7_01/2011Nanopore Biosensors: Monitoring of an ATP-Binding Aptamer and its Conformational Changes Using an α-Hemolysin Nanopore (Small 1/2011)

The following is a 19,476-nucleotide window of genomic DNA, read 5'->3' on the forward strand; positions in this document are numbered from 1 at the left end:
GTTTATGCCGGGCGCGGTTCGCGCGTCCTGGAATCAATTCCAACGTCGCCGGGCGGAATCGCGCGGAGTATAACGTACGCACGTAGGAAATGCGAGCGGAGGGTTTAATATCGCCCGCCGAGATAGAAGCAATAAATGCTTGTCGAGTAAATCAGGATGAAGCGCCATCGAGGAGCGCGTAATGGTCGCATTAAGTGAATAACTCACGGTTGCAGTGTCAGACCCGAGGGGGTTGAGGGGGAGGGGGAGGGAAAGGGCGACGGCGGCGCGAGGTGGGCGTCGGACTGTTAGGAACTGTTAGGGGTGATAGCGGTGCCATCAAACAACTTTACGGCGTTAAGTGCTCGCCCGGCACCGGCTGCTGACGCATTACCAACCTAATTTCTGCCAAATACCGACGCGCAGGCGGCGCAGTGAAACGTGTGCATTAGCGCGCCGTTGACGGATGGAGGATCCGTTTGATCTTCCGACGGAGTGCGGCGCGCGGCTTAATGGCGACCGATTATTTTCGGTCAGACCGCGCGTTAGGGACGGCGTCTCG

An aptamer is a specific oligonucleotide sequence that spontaneously forms a secondary structure capable of selectively binding an analyte. An aptamer’s conformation is the key to specific binding of a target molecule, even in the case of very closely related targets. Nanopores are a sensitive tool for the single-molecule analysis of DNA, peptides, and proteins transporting through the pore. Herein, a single α-hemolysin natural nanopore is utilized to sense the conformational changes of an adenosine 5’-triphosphate (ATP)-binding aptamer (ABA). The known DNA sequence of the ABA is used as a model to develop real-time monitoring of molecular conformational changes that occur by binding targets. The native, folded ABA structure has a nanopore unfolding time of 4.17 ms, compared with 0.29 ms for the ABA:ATP complex. A complementary 14-mer strand, which binds the ABA sequence in the key nucleic acids responsible for folding, forms linear duplex DNA, resulting in a nanopore transit time of 0.50 ms and a higher capture probability than that of the folded ABA oligomer. Competition assays between the ABA:ATP and ABA:reporter complexes are carried out, and the results suggest that the ABA:ATP complex is formed preferentially. The nanopore allows for the detection of an ABA in its folded, ATP-bound, and linear conformations.

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